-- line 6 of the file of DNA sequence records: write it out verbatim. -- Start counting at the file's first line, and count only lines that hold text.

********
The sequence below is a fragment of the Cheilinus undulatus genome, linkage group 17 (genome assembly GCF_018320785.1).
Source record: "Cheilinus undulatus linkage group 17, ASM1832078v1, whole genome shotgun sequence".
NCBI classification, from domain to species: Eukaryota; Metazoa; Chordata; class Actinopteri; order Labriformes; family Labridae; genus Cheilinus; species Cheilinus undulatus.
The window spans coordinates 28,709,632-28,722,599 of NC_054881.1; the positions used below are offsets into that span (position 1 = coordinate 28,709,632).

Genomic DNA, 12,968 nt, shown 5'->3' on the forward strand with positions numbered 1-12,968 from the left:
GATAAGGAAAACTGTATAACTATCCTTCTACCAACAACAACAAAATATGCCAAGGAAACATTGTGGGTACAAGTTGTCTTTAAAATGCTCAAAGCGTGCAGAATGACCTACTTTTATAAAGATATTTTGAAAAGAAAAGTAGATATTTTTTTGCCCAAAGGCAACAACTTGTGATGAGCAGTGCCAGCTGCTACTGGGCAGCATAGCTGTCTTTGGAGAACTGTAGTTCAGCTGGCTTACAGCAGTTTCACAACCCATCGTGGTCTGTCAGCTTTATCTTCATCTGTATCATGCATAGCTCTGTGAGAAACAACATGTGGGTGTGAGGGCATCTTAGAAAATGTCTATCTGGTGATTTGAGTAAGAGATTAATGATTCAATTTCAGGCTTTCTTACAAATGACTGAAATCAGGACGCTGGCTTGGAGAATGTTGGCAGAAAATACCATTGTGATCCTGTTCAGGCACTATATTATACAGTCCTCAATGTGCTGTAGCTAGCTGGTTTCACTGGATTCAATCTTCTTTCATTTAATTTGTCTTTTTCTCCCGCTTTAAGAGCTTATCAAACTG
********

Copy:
GATAAGGAAAACTGTATAACTATCCTTCTACCAACAACAACAAAATATGCCAAGGAAACATTGTGGGTACAAGTTGTCTTTAAAATGCTCAAAGCGTGCAGAATGACCTACTTTTATAAAGATATTTTGAAAAGAAAAGTAGATATTTTTTTGCCCAAAGGCAACAACTTGTGATGAGCAGTGCCAGCTGCTACTGGGCAGCATAGCTGTCTTTGGAGAACTGTAGTTCAGCTGGCTTACAGCAGTTTCACAACCCATCGTGGTCTGTCAGCTTTATCTTCATCTGTATCATGCATAGCTCTGTGAGAAACAACATGTGGGTGTGAGGGCATCTTAGAAAATGTCTATCTGGTGATTTGAGTAAGAGATTAATGATTCAATTTCAGGCTTTCTTACAAATGACTGAAATCAGGACGCTGGCTTGGAGAATGTTGGCAGAAAATACCATTGTGATCCTGTTCAGGCACTATATTATACAGTCCTCAATGTGCTGTAGCTAGCTGGTTTCACTGGATTCAATCTTCTTTCATTTAATTTGTCTTTTTCTCCCGCTTTAAGAGCTTATCAAACTG